Many esoteric practices connect communities to a higher power, Arns said, which is why outer space features in so many contemporary artists’ explorations of spirituality. “It’s making a link between the microcosm and macrocosm,” she added, creating “an idea of a world that doesn’t only include the Earth.”
Technologists have, of course, come up with a more digital way to enter new worlds: virtual reality. Many of V.R.’s founders were interested in psychedelic experiences, a common feature of shamanic rituals. (The recent boom in ayahuasca ceremonies, where participants drink a psychoactive brew, shows that the attraction remains strong.) Researchers at the University of Sussex, in England, even used V.R. to attempt replicating a magic mushroom hallucination.
In the “Technoshamanism” show in Dortmund, several works offer the viewer trippy visions. Morehshin Allahyari’s V.R. work “She Who Sees the Unknown” conjures a sinister female djinn; at the artist’s request, the V.R. headset is worn lying down in the darkened space so that the malevolent spirit hovers menacingly over the viewer. Another work, experienced through augmented-reality glasses, leads the viewer through a meditative ritual in a gigantic papier-mâché shrine, weaving a spiraling light path with video holograms.
Rather than inventing their own virtual spiritual sites, other artists try to uncover the lost meaning of some that already exist. Tabita Rezaire, for example, whose website describes her as “infinity incarnated into an agent of healing,” is showing a film installation exploring megalithic stone circles in Gambia and Senegal. In a film playing on a flat-screen TV laid out on the museum floor, Rezaire investigates the original purpose of the ancient sites through documentary interviews with their local guardians, as well as with astronomers and archaeologists. Drawing on numerology, astrology and traditional African understanding of the cosmos, the interviews are superimposed into hypnotic CGI visualizations of outer space.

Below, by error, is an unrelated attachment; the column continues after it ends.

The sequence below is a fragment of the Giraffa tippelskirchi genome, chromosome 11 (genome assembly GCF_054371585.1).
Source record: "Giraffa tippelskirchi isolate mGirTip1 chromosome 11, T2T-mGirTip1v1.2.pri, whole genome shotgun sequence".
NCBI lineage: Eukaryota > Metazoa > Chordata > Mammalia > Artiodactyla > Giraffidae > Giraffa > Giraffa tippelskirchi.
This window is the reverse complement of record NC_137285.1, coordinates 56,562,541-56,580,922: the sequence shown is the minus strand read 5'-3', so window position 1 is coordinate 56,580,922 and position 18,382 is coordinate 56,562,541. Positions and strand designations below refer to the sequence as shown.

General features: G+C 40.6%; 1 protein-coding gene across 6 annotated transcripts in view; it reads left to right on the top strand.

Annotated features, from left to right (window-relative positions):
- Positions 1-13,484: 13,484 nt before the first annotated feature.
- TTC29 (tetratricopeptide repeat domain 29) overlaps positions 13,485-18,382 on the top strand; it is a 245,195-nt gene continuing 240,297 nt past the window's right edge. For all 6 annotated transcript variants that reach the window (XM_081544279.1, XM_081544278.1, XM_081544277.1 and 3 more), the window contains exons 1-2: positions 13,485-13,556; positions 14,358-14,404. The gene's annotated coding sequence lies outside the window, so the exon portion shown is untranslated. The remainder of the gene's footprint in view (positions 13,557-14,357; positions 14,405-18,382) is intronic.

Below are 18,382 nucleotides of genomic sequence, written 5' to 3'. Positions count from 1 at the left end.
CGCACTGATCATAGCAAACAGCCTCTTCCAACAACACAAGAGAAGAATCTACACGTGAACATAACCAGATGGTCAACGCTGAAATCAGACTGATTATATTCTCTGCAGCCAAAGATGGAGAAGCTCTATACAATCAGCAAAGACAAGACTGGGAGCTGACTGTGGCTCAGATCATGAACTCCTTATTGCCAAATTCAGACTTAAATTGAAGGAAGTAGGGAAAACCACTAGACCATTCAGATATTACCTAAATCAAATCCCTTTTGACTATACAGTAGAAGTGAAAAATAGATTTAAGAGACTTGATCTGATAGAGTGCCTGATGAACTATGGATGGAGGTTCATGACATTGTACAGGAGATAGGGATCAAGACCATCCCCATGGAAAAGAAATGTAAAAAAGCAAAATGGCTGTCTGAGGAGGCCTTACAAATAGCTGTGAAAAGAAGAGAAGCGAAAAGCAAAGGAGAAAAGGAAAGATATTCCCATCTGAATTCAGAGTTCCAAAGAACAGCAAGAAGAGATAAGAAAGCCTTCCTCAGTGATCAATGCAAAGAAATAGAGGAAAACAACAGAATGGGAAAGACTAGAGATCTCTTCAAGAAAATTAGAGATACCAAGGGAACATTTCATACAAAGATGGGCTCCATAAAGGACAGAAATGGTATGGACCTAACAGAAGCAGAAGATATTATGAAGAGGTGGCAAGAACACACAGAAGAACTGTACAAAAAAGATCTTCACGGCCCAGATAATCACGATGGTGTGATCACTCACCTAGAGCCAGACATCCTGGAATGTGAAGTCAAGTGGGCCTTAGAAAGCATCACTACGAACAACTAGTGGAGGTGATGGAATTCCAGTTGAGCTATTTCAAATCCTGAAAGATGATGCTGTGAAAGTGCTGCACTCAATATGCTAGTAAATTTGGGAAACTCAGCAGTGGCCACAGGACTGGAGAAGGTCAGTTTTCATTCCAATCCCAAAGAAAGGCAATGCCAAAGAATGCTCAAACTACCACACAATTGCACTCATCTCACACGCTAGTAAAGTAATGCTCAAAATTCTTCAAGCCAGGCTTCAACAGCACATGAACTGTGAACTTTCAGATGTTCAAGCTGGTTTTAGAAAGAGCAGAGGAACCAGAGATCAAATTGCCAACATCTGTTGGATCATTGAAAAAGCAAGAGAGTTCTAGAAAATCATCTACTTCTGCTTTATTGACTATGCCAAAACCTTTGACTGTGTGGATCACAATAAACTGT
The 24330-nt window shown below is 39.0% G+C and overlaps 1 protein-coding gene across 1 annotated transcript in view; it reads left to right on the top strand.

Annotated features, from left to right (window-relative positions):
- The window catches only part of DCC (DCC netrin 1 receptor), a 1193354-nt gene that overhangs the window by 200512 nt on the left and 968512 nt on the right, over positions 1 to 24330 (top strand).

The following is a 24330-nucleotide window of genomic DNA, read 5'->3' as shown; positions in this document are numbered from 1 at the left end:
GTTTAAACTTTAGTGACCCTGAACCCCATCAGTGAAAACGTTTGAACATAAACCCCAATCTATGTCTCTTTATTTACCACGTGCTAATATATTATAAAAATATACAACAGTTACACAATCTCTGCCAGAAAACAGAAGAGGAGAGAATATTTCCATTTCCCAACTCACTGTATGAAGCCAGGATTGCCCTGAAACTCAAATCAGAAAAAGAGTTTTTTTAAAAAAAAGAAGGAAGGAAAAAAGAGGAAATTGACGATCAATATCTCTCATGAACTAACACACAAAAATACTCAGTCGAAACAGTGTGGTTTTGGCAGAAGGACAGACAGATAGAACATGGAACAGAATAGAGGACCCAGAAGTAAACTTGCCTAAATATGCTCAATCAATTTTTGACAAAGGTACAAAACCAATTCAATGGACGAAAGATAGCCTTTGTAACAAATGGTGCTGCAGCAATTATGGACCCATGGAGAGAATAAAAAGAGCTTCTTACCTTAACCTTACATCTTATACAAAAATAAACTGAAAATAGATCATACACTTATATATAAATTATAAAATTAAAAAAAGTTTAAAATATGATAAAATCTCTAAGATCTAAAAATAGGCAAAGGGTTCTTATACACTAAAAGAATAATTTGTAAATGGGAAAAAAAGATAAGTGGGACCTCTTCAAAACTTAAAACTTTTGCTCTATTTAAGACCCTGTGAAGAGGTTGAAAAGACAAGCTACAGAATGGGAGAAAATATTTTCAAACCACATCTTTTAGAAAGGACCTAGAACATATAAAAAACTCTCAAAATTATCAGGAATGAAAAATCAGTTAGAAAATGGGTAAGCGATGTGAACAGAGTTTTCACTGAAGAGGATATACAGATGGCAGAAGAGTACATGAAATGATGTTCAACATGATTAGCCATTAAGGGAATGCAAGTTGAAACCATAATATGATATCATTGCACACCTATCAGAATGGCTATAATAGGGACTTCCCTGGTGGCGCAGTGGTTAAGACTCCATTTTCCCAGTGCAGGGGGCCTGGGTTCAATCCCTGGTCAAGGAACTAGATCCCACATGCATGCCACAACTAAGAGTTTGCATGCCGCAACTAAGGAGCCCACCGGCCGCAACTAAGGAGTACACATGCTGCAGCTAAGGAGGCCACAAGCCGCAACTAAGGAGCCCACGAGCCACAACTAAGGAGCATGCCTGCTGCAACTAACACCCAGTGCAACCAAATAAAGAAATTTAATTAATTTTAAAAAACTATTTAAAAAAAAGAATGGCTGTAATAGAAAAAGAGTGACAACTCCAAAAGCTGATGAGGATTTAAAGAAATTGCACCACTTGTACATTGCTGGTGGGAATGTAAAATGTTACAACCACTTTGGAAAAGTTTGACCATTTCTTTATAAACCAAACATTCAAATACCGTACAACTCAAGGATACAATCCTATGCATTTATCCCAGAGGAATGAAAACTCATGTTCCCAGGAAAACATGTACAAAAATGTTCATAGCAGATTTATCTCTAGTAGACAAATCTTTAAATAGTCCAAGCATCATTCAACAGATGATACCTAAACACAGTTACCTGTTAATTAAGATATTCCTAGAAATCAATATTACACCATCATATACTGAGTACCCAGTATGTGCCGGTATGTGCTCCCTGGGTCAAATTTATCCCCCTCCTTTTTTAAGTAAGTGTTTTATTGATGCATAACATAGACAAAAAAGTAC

Technology and spirituality could also come together to preserve ancient cultural practices that might otherwise be lost, Borges, the researcher, said. She recalled that, at a 2016 festival organized by her network in Bahia, Brazil, teenagers with cellphones had recorded a full-moon ritual performed by members of the Pataxó, an Indigenous community. The footage, which showed Pataxó people speaking their ancient language in a trance, was later passed to local university researchers who are at work on expanding a dictionary, Borges said.
Interactions between new tools and esoteric practices can be seen across all sorts of mystical practices, Tolbert of Penn State said. “Technology has always been a part of spirituality,” he noted, citing psychic mediums hosting their own Facebook groups and ghost hunters using electromagnetic field detectors. “Most of them don’t see it, I think, as presenting any kind of a conflict,” he added.
Perhaps, then, as the “Cyberwitches Manifesto” suggests, there is more common ground than might be expected between the hackers and the witches, the programmers and the psychics. As Tolbert put it: “What is technology, if not a way for an individual person to uncover answers?”